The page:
Our Missing Hearts is a counter-cry to PACT, a snippet conceived by Bird’s mother, Margaret, in a poem she wrote. He finds the words written on slips of paper, spray-painted in graffiti near the subway, and published in the book his friend Sadie procures to convince him his mother is a hero.

Bird is determined to solve the riddle she has sent him, he knows it will lead him back to her– he is her missing heart. While remembering the fairy tales of his youth to make sense of her cryptic message he discovers a rogue group of librarians who pass information through the stacks in an effort to reconnect families. Our Missing Hearts is a gripping and heart-wrenching tale of love, prejudice, bravery, and connection. Ng’s writing is beautiful, worth every minute you spend reading it.

Snapshot of the book in my classroom

There are a few ways this book could be positioned in a high school classroom. First, to examine with Ng the racist world she creates, drawing the parallels to our own current culture. As Ng writes in the Author’s Note: “it isn’t exactly our world, but it isn’t not ours, either.” This would be an excellent shared read for the discussions it could provoke.

Second, Ng does not use quotation marks for dialogue in the novel, which opens up a writer’s craft discussion as well. All writers make choices– it is then up to readers to decide to what effect. It bothered me at first, but I came to accept it– the writing was clear and I followed conversations without the help of quotation marks. In an interview, Ng explained her choice like this: “I wanted the novel to feel slightly folkloric, almost dreamlike; for Bird, the events feel a little bit like stepping into a fairytale, one of the stories his mother told him when he was young. When you think of a story being told out loud, the way folktales often are, the voice of the person telling it and the voices of the characters kind of merge, if that makes sense. There’s a blurring between the person narrating, and the words of the story, and the things the characters say. So, removing the quotation marks helped create that effect for the reader. Instead of a clear, formal, writerly quotation mark, neatly marking off what’s dialogue and what’s narration, it blends a little.” (Penn, F. 2022).

Snapshot of the book in my life

The power of the love for your child– that is what resonates. Having children just puts the whole world into perspective. Becoming a mother wasn’t easy for me, but being one is the most wonderful, challenging and rewarding thing I have ever done. My love for him is infinite, intense and affirming. I do not want to know the pain of losing a child, but I am wholly empathetic to the parents who have found themselves broken and empty from their missing hearts. I cannot imagine a worse pain.

Book Snap #124

Title: Behave: The Biology of Humans at Our Best and Worse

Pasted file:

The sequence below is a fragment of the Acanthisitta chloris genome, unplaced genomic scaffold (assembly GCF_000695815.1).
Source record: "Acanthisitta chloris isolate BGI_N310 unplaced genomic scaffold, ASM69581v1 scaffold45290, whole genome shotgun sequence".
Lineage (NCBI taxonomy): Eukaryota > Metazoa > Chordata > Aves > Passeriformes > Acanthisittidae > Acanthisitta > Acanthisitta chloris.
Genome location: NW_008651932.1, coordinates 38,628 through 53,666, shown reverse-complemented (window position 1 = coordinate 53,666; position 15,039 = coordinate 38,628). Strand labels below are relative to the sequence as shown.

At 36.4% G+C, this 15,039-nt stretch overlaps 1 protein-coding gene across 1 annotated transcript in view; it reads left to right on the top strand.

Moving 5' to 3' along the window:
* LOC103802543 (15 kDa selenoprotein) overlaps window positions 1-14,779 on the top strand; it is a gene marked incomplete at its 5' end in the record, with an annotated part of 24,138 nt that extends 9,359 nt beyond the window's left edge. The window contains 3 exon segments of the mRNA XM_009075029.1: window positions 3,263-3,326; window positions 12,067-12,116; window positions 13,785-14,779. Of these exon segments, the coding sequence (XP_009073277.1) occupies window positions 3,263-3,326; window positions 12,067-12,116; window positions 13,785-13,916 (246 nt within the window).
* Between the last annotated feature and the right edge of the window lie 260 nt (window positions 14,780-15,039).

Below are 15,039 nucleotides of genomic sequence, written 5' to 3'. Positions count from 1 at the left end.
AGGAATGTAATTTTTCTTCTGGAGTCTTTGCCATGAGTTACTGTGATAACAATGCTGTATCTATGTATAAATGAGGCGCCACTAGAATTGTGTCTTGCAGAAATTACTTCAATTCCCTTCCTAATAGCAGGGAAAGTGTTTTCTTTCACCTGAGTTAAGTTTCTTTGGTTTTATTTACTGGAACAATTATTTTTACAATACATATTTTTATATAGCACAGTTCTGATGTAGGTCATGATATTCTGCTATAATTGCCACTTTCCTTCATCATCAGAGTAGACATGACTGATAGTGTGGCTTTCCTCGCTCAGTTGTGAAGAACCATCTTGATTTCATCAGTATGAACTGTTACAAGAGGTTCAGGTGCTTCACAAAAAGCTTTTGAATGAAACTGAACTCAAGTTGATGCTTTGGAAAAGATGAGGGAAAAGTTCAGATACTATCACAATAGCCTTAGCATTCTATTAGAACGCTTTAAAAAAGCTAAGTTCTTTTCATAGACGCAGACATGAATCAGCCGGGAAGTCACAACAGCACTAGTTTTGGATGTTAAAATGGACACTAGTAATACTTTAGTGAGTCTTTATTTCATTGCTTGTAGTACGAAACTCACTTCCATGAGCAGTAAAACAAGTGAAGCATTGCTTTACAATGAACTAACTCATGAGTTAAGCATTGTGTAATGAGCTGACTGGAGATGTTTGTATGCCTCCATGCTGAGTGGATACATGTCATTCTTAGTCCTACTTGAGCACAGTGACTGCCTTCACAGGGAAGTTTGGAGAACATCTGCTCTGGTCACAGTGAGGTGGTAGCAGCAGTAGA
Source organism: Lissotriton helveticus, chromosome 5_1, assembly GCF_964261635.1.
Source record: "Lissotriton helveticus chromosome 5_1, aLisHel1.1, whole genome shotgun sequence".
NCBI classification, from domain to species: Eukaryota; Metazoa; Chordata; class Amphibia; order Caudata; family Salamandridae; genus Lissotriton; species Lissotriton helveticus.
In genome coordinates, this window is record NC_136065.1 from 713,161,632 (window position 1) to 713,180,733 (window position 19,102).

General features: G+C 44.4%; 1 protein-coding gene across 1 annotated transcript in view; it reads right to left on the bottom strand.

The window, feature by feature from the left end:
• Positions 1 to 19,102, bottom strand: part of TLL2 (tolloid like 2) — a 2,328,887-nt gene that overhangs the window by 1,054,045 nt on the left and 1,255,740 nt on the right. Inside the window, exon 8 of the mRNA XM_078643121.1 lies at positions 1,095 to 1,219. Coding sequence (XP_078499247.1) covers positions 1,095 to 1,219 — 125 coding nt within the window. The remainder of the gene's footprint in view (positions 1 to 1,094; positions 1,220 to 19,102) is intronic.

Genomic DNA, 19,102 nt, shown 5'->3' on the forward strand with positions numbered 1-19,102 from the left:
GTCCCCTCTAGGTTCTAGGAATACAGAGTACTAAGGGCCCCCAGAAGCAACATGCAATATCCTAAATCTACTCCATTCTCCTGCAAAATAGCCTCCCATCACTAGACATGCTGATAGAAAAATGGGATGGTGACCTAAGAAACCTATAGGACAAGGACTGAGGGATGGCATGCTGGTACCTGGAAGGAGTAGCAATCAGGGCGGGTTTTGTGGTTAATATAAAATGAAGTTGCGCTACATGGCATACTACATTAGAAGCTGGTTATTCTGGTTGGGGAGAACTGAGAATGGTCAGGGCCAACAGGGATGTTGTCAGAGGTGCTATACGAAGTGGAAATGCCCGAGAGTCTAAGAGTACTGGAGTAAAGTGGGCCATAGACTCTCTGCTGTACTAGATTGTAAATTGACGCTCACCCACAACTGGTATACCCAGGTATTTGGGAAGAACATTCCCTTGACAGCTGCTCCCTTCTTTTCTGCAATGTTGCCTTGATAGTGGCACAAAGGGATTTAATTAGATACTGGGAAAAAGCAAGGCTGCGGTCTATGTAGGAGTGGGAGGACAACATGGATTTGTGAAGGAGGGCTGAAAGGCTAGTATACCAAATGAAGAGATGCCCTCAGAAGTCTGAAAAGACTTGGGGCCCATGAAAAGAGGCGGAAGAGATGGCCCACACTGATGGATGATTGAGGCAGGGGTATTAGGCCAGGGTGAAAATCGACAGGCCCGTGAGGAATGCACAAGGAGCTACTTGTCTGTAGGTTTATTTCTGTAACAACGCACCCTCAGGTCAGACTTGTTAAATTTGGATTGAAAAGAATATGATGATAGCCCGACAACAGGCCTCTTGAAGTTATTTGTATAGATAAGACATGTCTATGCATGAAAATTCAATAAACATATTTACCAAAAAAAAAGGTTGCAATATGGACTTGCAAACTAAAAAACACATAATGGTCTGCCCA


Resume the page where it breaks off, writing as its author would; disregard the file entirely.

Author: Robert M. Sapolsky

Date Read: February 10, 2023

Two snaps!

Snapshot of the book

Not gonna lie, I am mostly excited to review this one because it took some intellectual grit to complete it– and I feel a certain sense of accomplishment. Behave is a dense, multi-layered, in-depth, panoramic exploration of a thesis: that we don’t hate violence — we hate and fear the wrong kind of violence, and violence in the wrong context. Yet, we engage in conversations riddled with military metaphors (rally the troops; shoot down my ideas); our sports teams’ names celebrate violence (Warriors, Vikings); we build theologies around violence; elect leaders who excel at it; and even selectively mate with champions of human combat. When it’s the “right” type of aggression, we love it.

Robert M. Sapolsky is a professor of biology and neurology at Stanford University and the recipient of a MacArthur Foundation genius grant. In Behave, he takes us through a scientific exploration of the biology of violence, aggression and competition; helping the reader better understand our behaviours and the impulses behind them. His approach is three-fold: First, you can’t understand things like violence, aggression and competition without biology. But, second, and just as important: you can’t understand these compulsions relying solely on biology. And finally, our biology, our psychology, and our culture are utterly intertwined.

Behave sets out to help us understand our behaviour in an interdisciplinary way. And so, in painstaking detail and with perfunctory wit (especially in his often sardonic footnotes– not to be missed!) Sapolsky posits a singular behaviour in chapter one and moves through chapters exploring: what happened one second before (the neurobiology); seconds to minutes before (the sensory stimuli); hours to days before (hormones at work); days to months before (the role of neural plasticity); during adolescence (which he gives the tongue-in-cheek title: “Dude, where’s my frontal cortex?); back to the crib and the womb (an overview of childhood brain development, the importance of mothers, and our environment); back to when you were just a fertilised egg (all those genes); and centuries to millennia before (exploring anthropology and culture). He further considers the evolution of our behaviour; our propensity to classify groups as Us versus Them; our use of hierarchies to decide on relationships, obedience and resistance; our morality and “doing the right thing”; our capacity for empathy; the metaphors we kill by; free will and punishment; and even war and peace.